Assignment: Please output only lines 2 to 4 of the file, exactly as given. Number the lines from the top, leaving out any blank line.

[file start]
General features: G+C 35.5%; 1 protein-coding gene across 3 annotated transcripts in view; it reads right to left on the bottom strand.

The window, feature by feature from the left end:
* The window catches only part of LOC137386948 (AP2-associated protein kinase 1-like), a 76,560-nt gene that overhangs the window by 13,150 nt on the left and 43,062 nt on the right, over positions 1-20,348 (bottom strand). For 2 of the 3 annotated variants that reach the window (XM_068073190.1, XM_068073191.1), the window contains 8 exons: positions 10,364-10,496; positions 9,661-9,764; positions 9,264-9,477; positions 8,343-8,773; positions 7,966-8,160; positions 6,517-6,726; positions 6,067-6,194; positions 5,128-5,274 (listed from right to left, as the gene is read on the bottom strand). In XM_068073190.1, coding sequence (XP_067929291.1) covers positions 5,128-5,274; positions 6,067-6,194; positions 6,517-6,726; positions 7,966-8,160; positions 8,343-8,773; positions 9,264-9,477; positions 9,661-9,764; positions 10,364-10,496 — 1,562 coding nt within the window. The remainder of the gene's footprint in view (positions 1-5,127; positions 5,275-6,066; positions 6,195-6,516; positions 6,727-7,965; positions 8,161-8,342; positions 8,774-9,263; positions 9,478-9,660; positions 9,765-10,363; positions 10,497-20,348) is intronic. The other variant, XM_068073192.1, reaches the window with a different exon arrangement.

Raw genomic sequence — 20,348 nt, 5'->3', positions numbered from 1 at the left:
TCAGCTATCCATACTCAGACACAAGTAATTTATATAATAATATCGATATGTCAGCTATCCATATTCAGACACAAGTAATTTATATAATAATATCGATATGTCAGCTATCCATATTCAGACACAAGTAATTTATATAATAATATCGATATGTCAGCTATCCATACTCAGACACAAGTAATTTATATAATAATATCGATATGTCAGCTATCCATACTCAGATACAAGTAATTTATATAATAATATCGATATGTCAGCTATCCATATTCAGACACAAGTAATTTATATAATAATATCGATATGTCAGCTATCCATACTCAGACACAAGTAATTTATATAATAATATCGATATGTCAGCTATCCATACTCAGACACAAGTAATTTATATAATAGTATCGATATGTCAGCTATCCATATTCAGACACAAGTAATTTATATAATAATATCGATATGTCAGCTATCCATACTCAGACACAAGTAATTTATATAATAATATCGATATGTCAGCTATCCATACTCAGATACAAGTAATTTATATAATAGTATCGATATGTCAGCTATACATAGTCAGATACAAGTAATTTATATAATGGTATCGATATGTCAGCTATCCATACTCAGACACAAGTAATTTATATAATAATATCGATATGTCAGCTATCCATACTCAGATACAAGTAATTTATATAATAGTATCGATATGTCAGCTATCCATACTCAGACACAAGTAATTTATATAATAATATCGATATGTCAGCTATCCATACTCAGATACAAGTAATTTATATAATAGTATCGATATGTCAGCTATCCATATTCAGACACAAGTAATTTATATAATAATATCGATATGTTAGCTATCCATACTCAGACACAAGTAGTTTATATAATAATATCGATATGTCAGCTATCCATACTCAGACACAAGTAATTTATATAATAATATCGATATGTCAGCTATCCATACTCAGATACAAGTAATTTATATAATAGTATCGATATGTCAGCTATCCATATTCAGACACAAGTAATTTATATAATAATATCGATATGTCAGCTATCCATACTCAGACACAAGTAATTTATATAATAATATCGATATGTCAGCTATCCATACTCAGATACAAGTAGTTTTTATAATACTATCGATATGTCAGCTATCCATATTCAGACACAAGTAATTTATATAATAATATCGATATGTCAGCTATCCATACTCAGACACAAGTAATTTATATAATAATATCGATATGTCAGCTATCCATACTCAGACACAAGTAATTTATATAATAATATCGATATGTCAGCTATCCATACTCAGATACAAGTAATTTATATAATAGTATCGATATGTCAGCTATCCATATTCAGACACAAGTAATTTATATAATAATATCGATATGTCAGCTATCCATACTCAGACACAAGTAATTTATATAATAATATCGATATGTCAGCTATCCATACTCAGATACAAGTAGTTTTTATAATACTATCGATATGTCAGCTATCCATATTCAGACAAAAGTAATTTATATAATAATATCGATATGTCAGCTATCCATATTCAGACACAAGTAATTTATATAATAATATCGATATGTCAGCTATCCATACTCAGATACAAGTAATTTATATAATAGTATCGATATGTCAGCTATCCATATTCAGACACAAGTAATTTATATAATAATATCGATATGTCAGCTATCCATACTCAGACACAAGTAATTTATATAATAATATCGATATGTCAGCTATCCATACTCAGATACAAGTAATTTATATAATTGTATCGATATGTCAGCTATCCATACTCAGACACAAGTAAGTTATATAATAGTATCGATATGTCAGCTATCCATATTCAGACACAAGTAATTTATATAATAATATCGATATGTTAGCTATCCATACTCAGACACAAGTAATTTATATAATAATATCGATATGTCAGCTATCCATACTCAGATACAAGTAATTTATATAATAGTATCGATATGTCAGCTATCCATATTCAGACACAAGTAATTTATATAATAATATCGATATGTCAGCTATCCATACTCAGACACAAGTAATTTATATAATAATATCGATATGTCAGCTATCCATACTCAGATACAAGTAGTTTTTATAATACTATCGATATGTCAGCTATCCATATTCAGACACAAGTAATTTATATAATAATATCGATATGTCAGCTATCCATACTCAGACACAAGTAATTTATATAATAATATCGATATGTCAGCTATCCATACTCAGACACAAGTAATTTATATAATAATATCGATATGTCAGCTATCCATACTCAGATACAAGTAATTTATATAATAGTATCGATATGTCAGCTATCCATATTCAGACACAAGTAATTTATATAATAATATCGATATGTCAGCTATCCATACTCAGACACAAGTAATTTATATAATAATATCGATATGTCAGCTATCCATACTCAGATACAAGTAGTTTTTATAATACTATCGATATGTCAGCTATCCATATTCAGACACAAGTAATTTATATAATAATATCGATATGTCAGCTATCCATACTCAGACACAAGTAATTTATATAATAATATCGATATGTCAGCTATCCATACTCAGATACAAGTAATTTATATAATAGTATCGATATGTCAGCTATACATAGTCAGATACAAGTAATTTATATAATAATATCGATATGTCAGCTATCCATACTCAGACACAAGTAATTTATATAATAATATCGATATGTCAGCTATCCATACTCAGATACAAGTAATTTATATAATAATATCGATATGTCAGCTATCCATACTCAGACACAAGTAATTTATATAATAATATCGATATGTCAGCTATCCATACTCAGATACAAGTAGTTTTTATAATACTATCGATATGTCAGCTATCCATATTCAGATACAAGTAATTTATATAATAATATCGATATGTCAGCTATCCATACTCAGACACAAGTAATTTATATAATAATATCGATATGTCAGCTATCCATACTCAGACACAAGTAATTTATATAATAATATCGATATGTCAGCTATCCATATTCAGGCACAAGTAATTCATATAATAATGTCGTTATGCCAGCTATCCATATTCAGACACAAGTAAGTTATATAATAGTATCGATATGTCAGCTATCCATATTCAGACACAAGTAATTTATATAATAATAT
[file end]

The window, feature by feature from the left end:
* The window catches only part of LOC137386948 (AP2-associated protein kinase 1-like), a 76,560-nt gene that overhangs the window by 13,150 nt on the left and 43,062 nt on the right, over positions 1-20,348 (bottom strand). For 2 of the 3 annotated variants that reach the window (XM_068073190.1, XM_068073191.1), the window contains 8 exons: positions 10,364-10,496; positions 9,661-9,764; positions 9,264-9,477; positions 8,343-8,773; positions 7,966-8,160; positions 6,517-6,726; positions 6,067-6,194; positions 5,128-5,274 (listed from right to left, as the gene is read on the bottom strand). In XM_068073190.1, coding sequence (XP_067929291.1) covers positions 5,128-5,274; positions 6,067-6,194; positions 6,517-6,726; positions 7,966-8,160; positions 8,343-8,773; positions 9,264-9,477; positions 9,661-9,764; positions 10,364-10,496 — 1,562 coding nt within the window. The remainder of the gene's footprint in view (positions 1-5,127; positions 5,275-6,066; positions 6,195-6,516; positions 6,727-7,965; positions 8,161-8,342; positions 8,774-9,263; positions 9,478-9,660; positions 9,765-10,363; positions 10,497-20,348) is intronic. The other variant, XM_068073192.1, reaches the window with a different exon arrangement.

Raw genomic sequence — 20,348 nt, 5'->3', positions numbered from 1 at the left: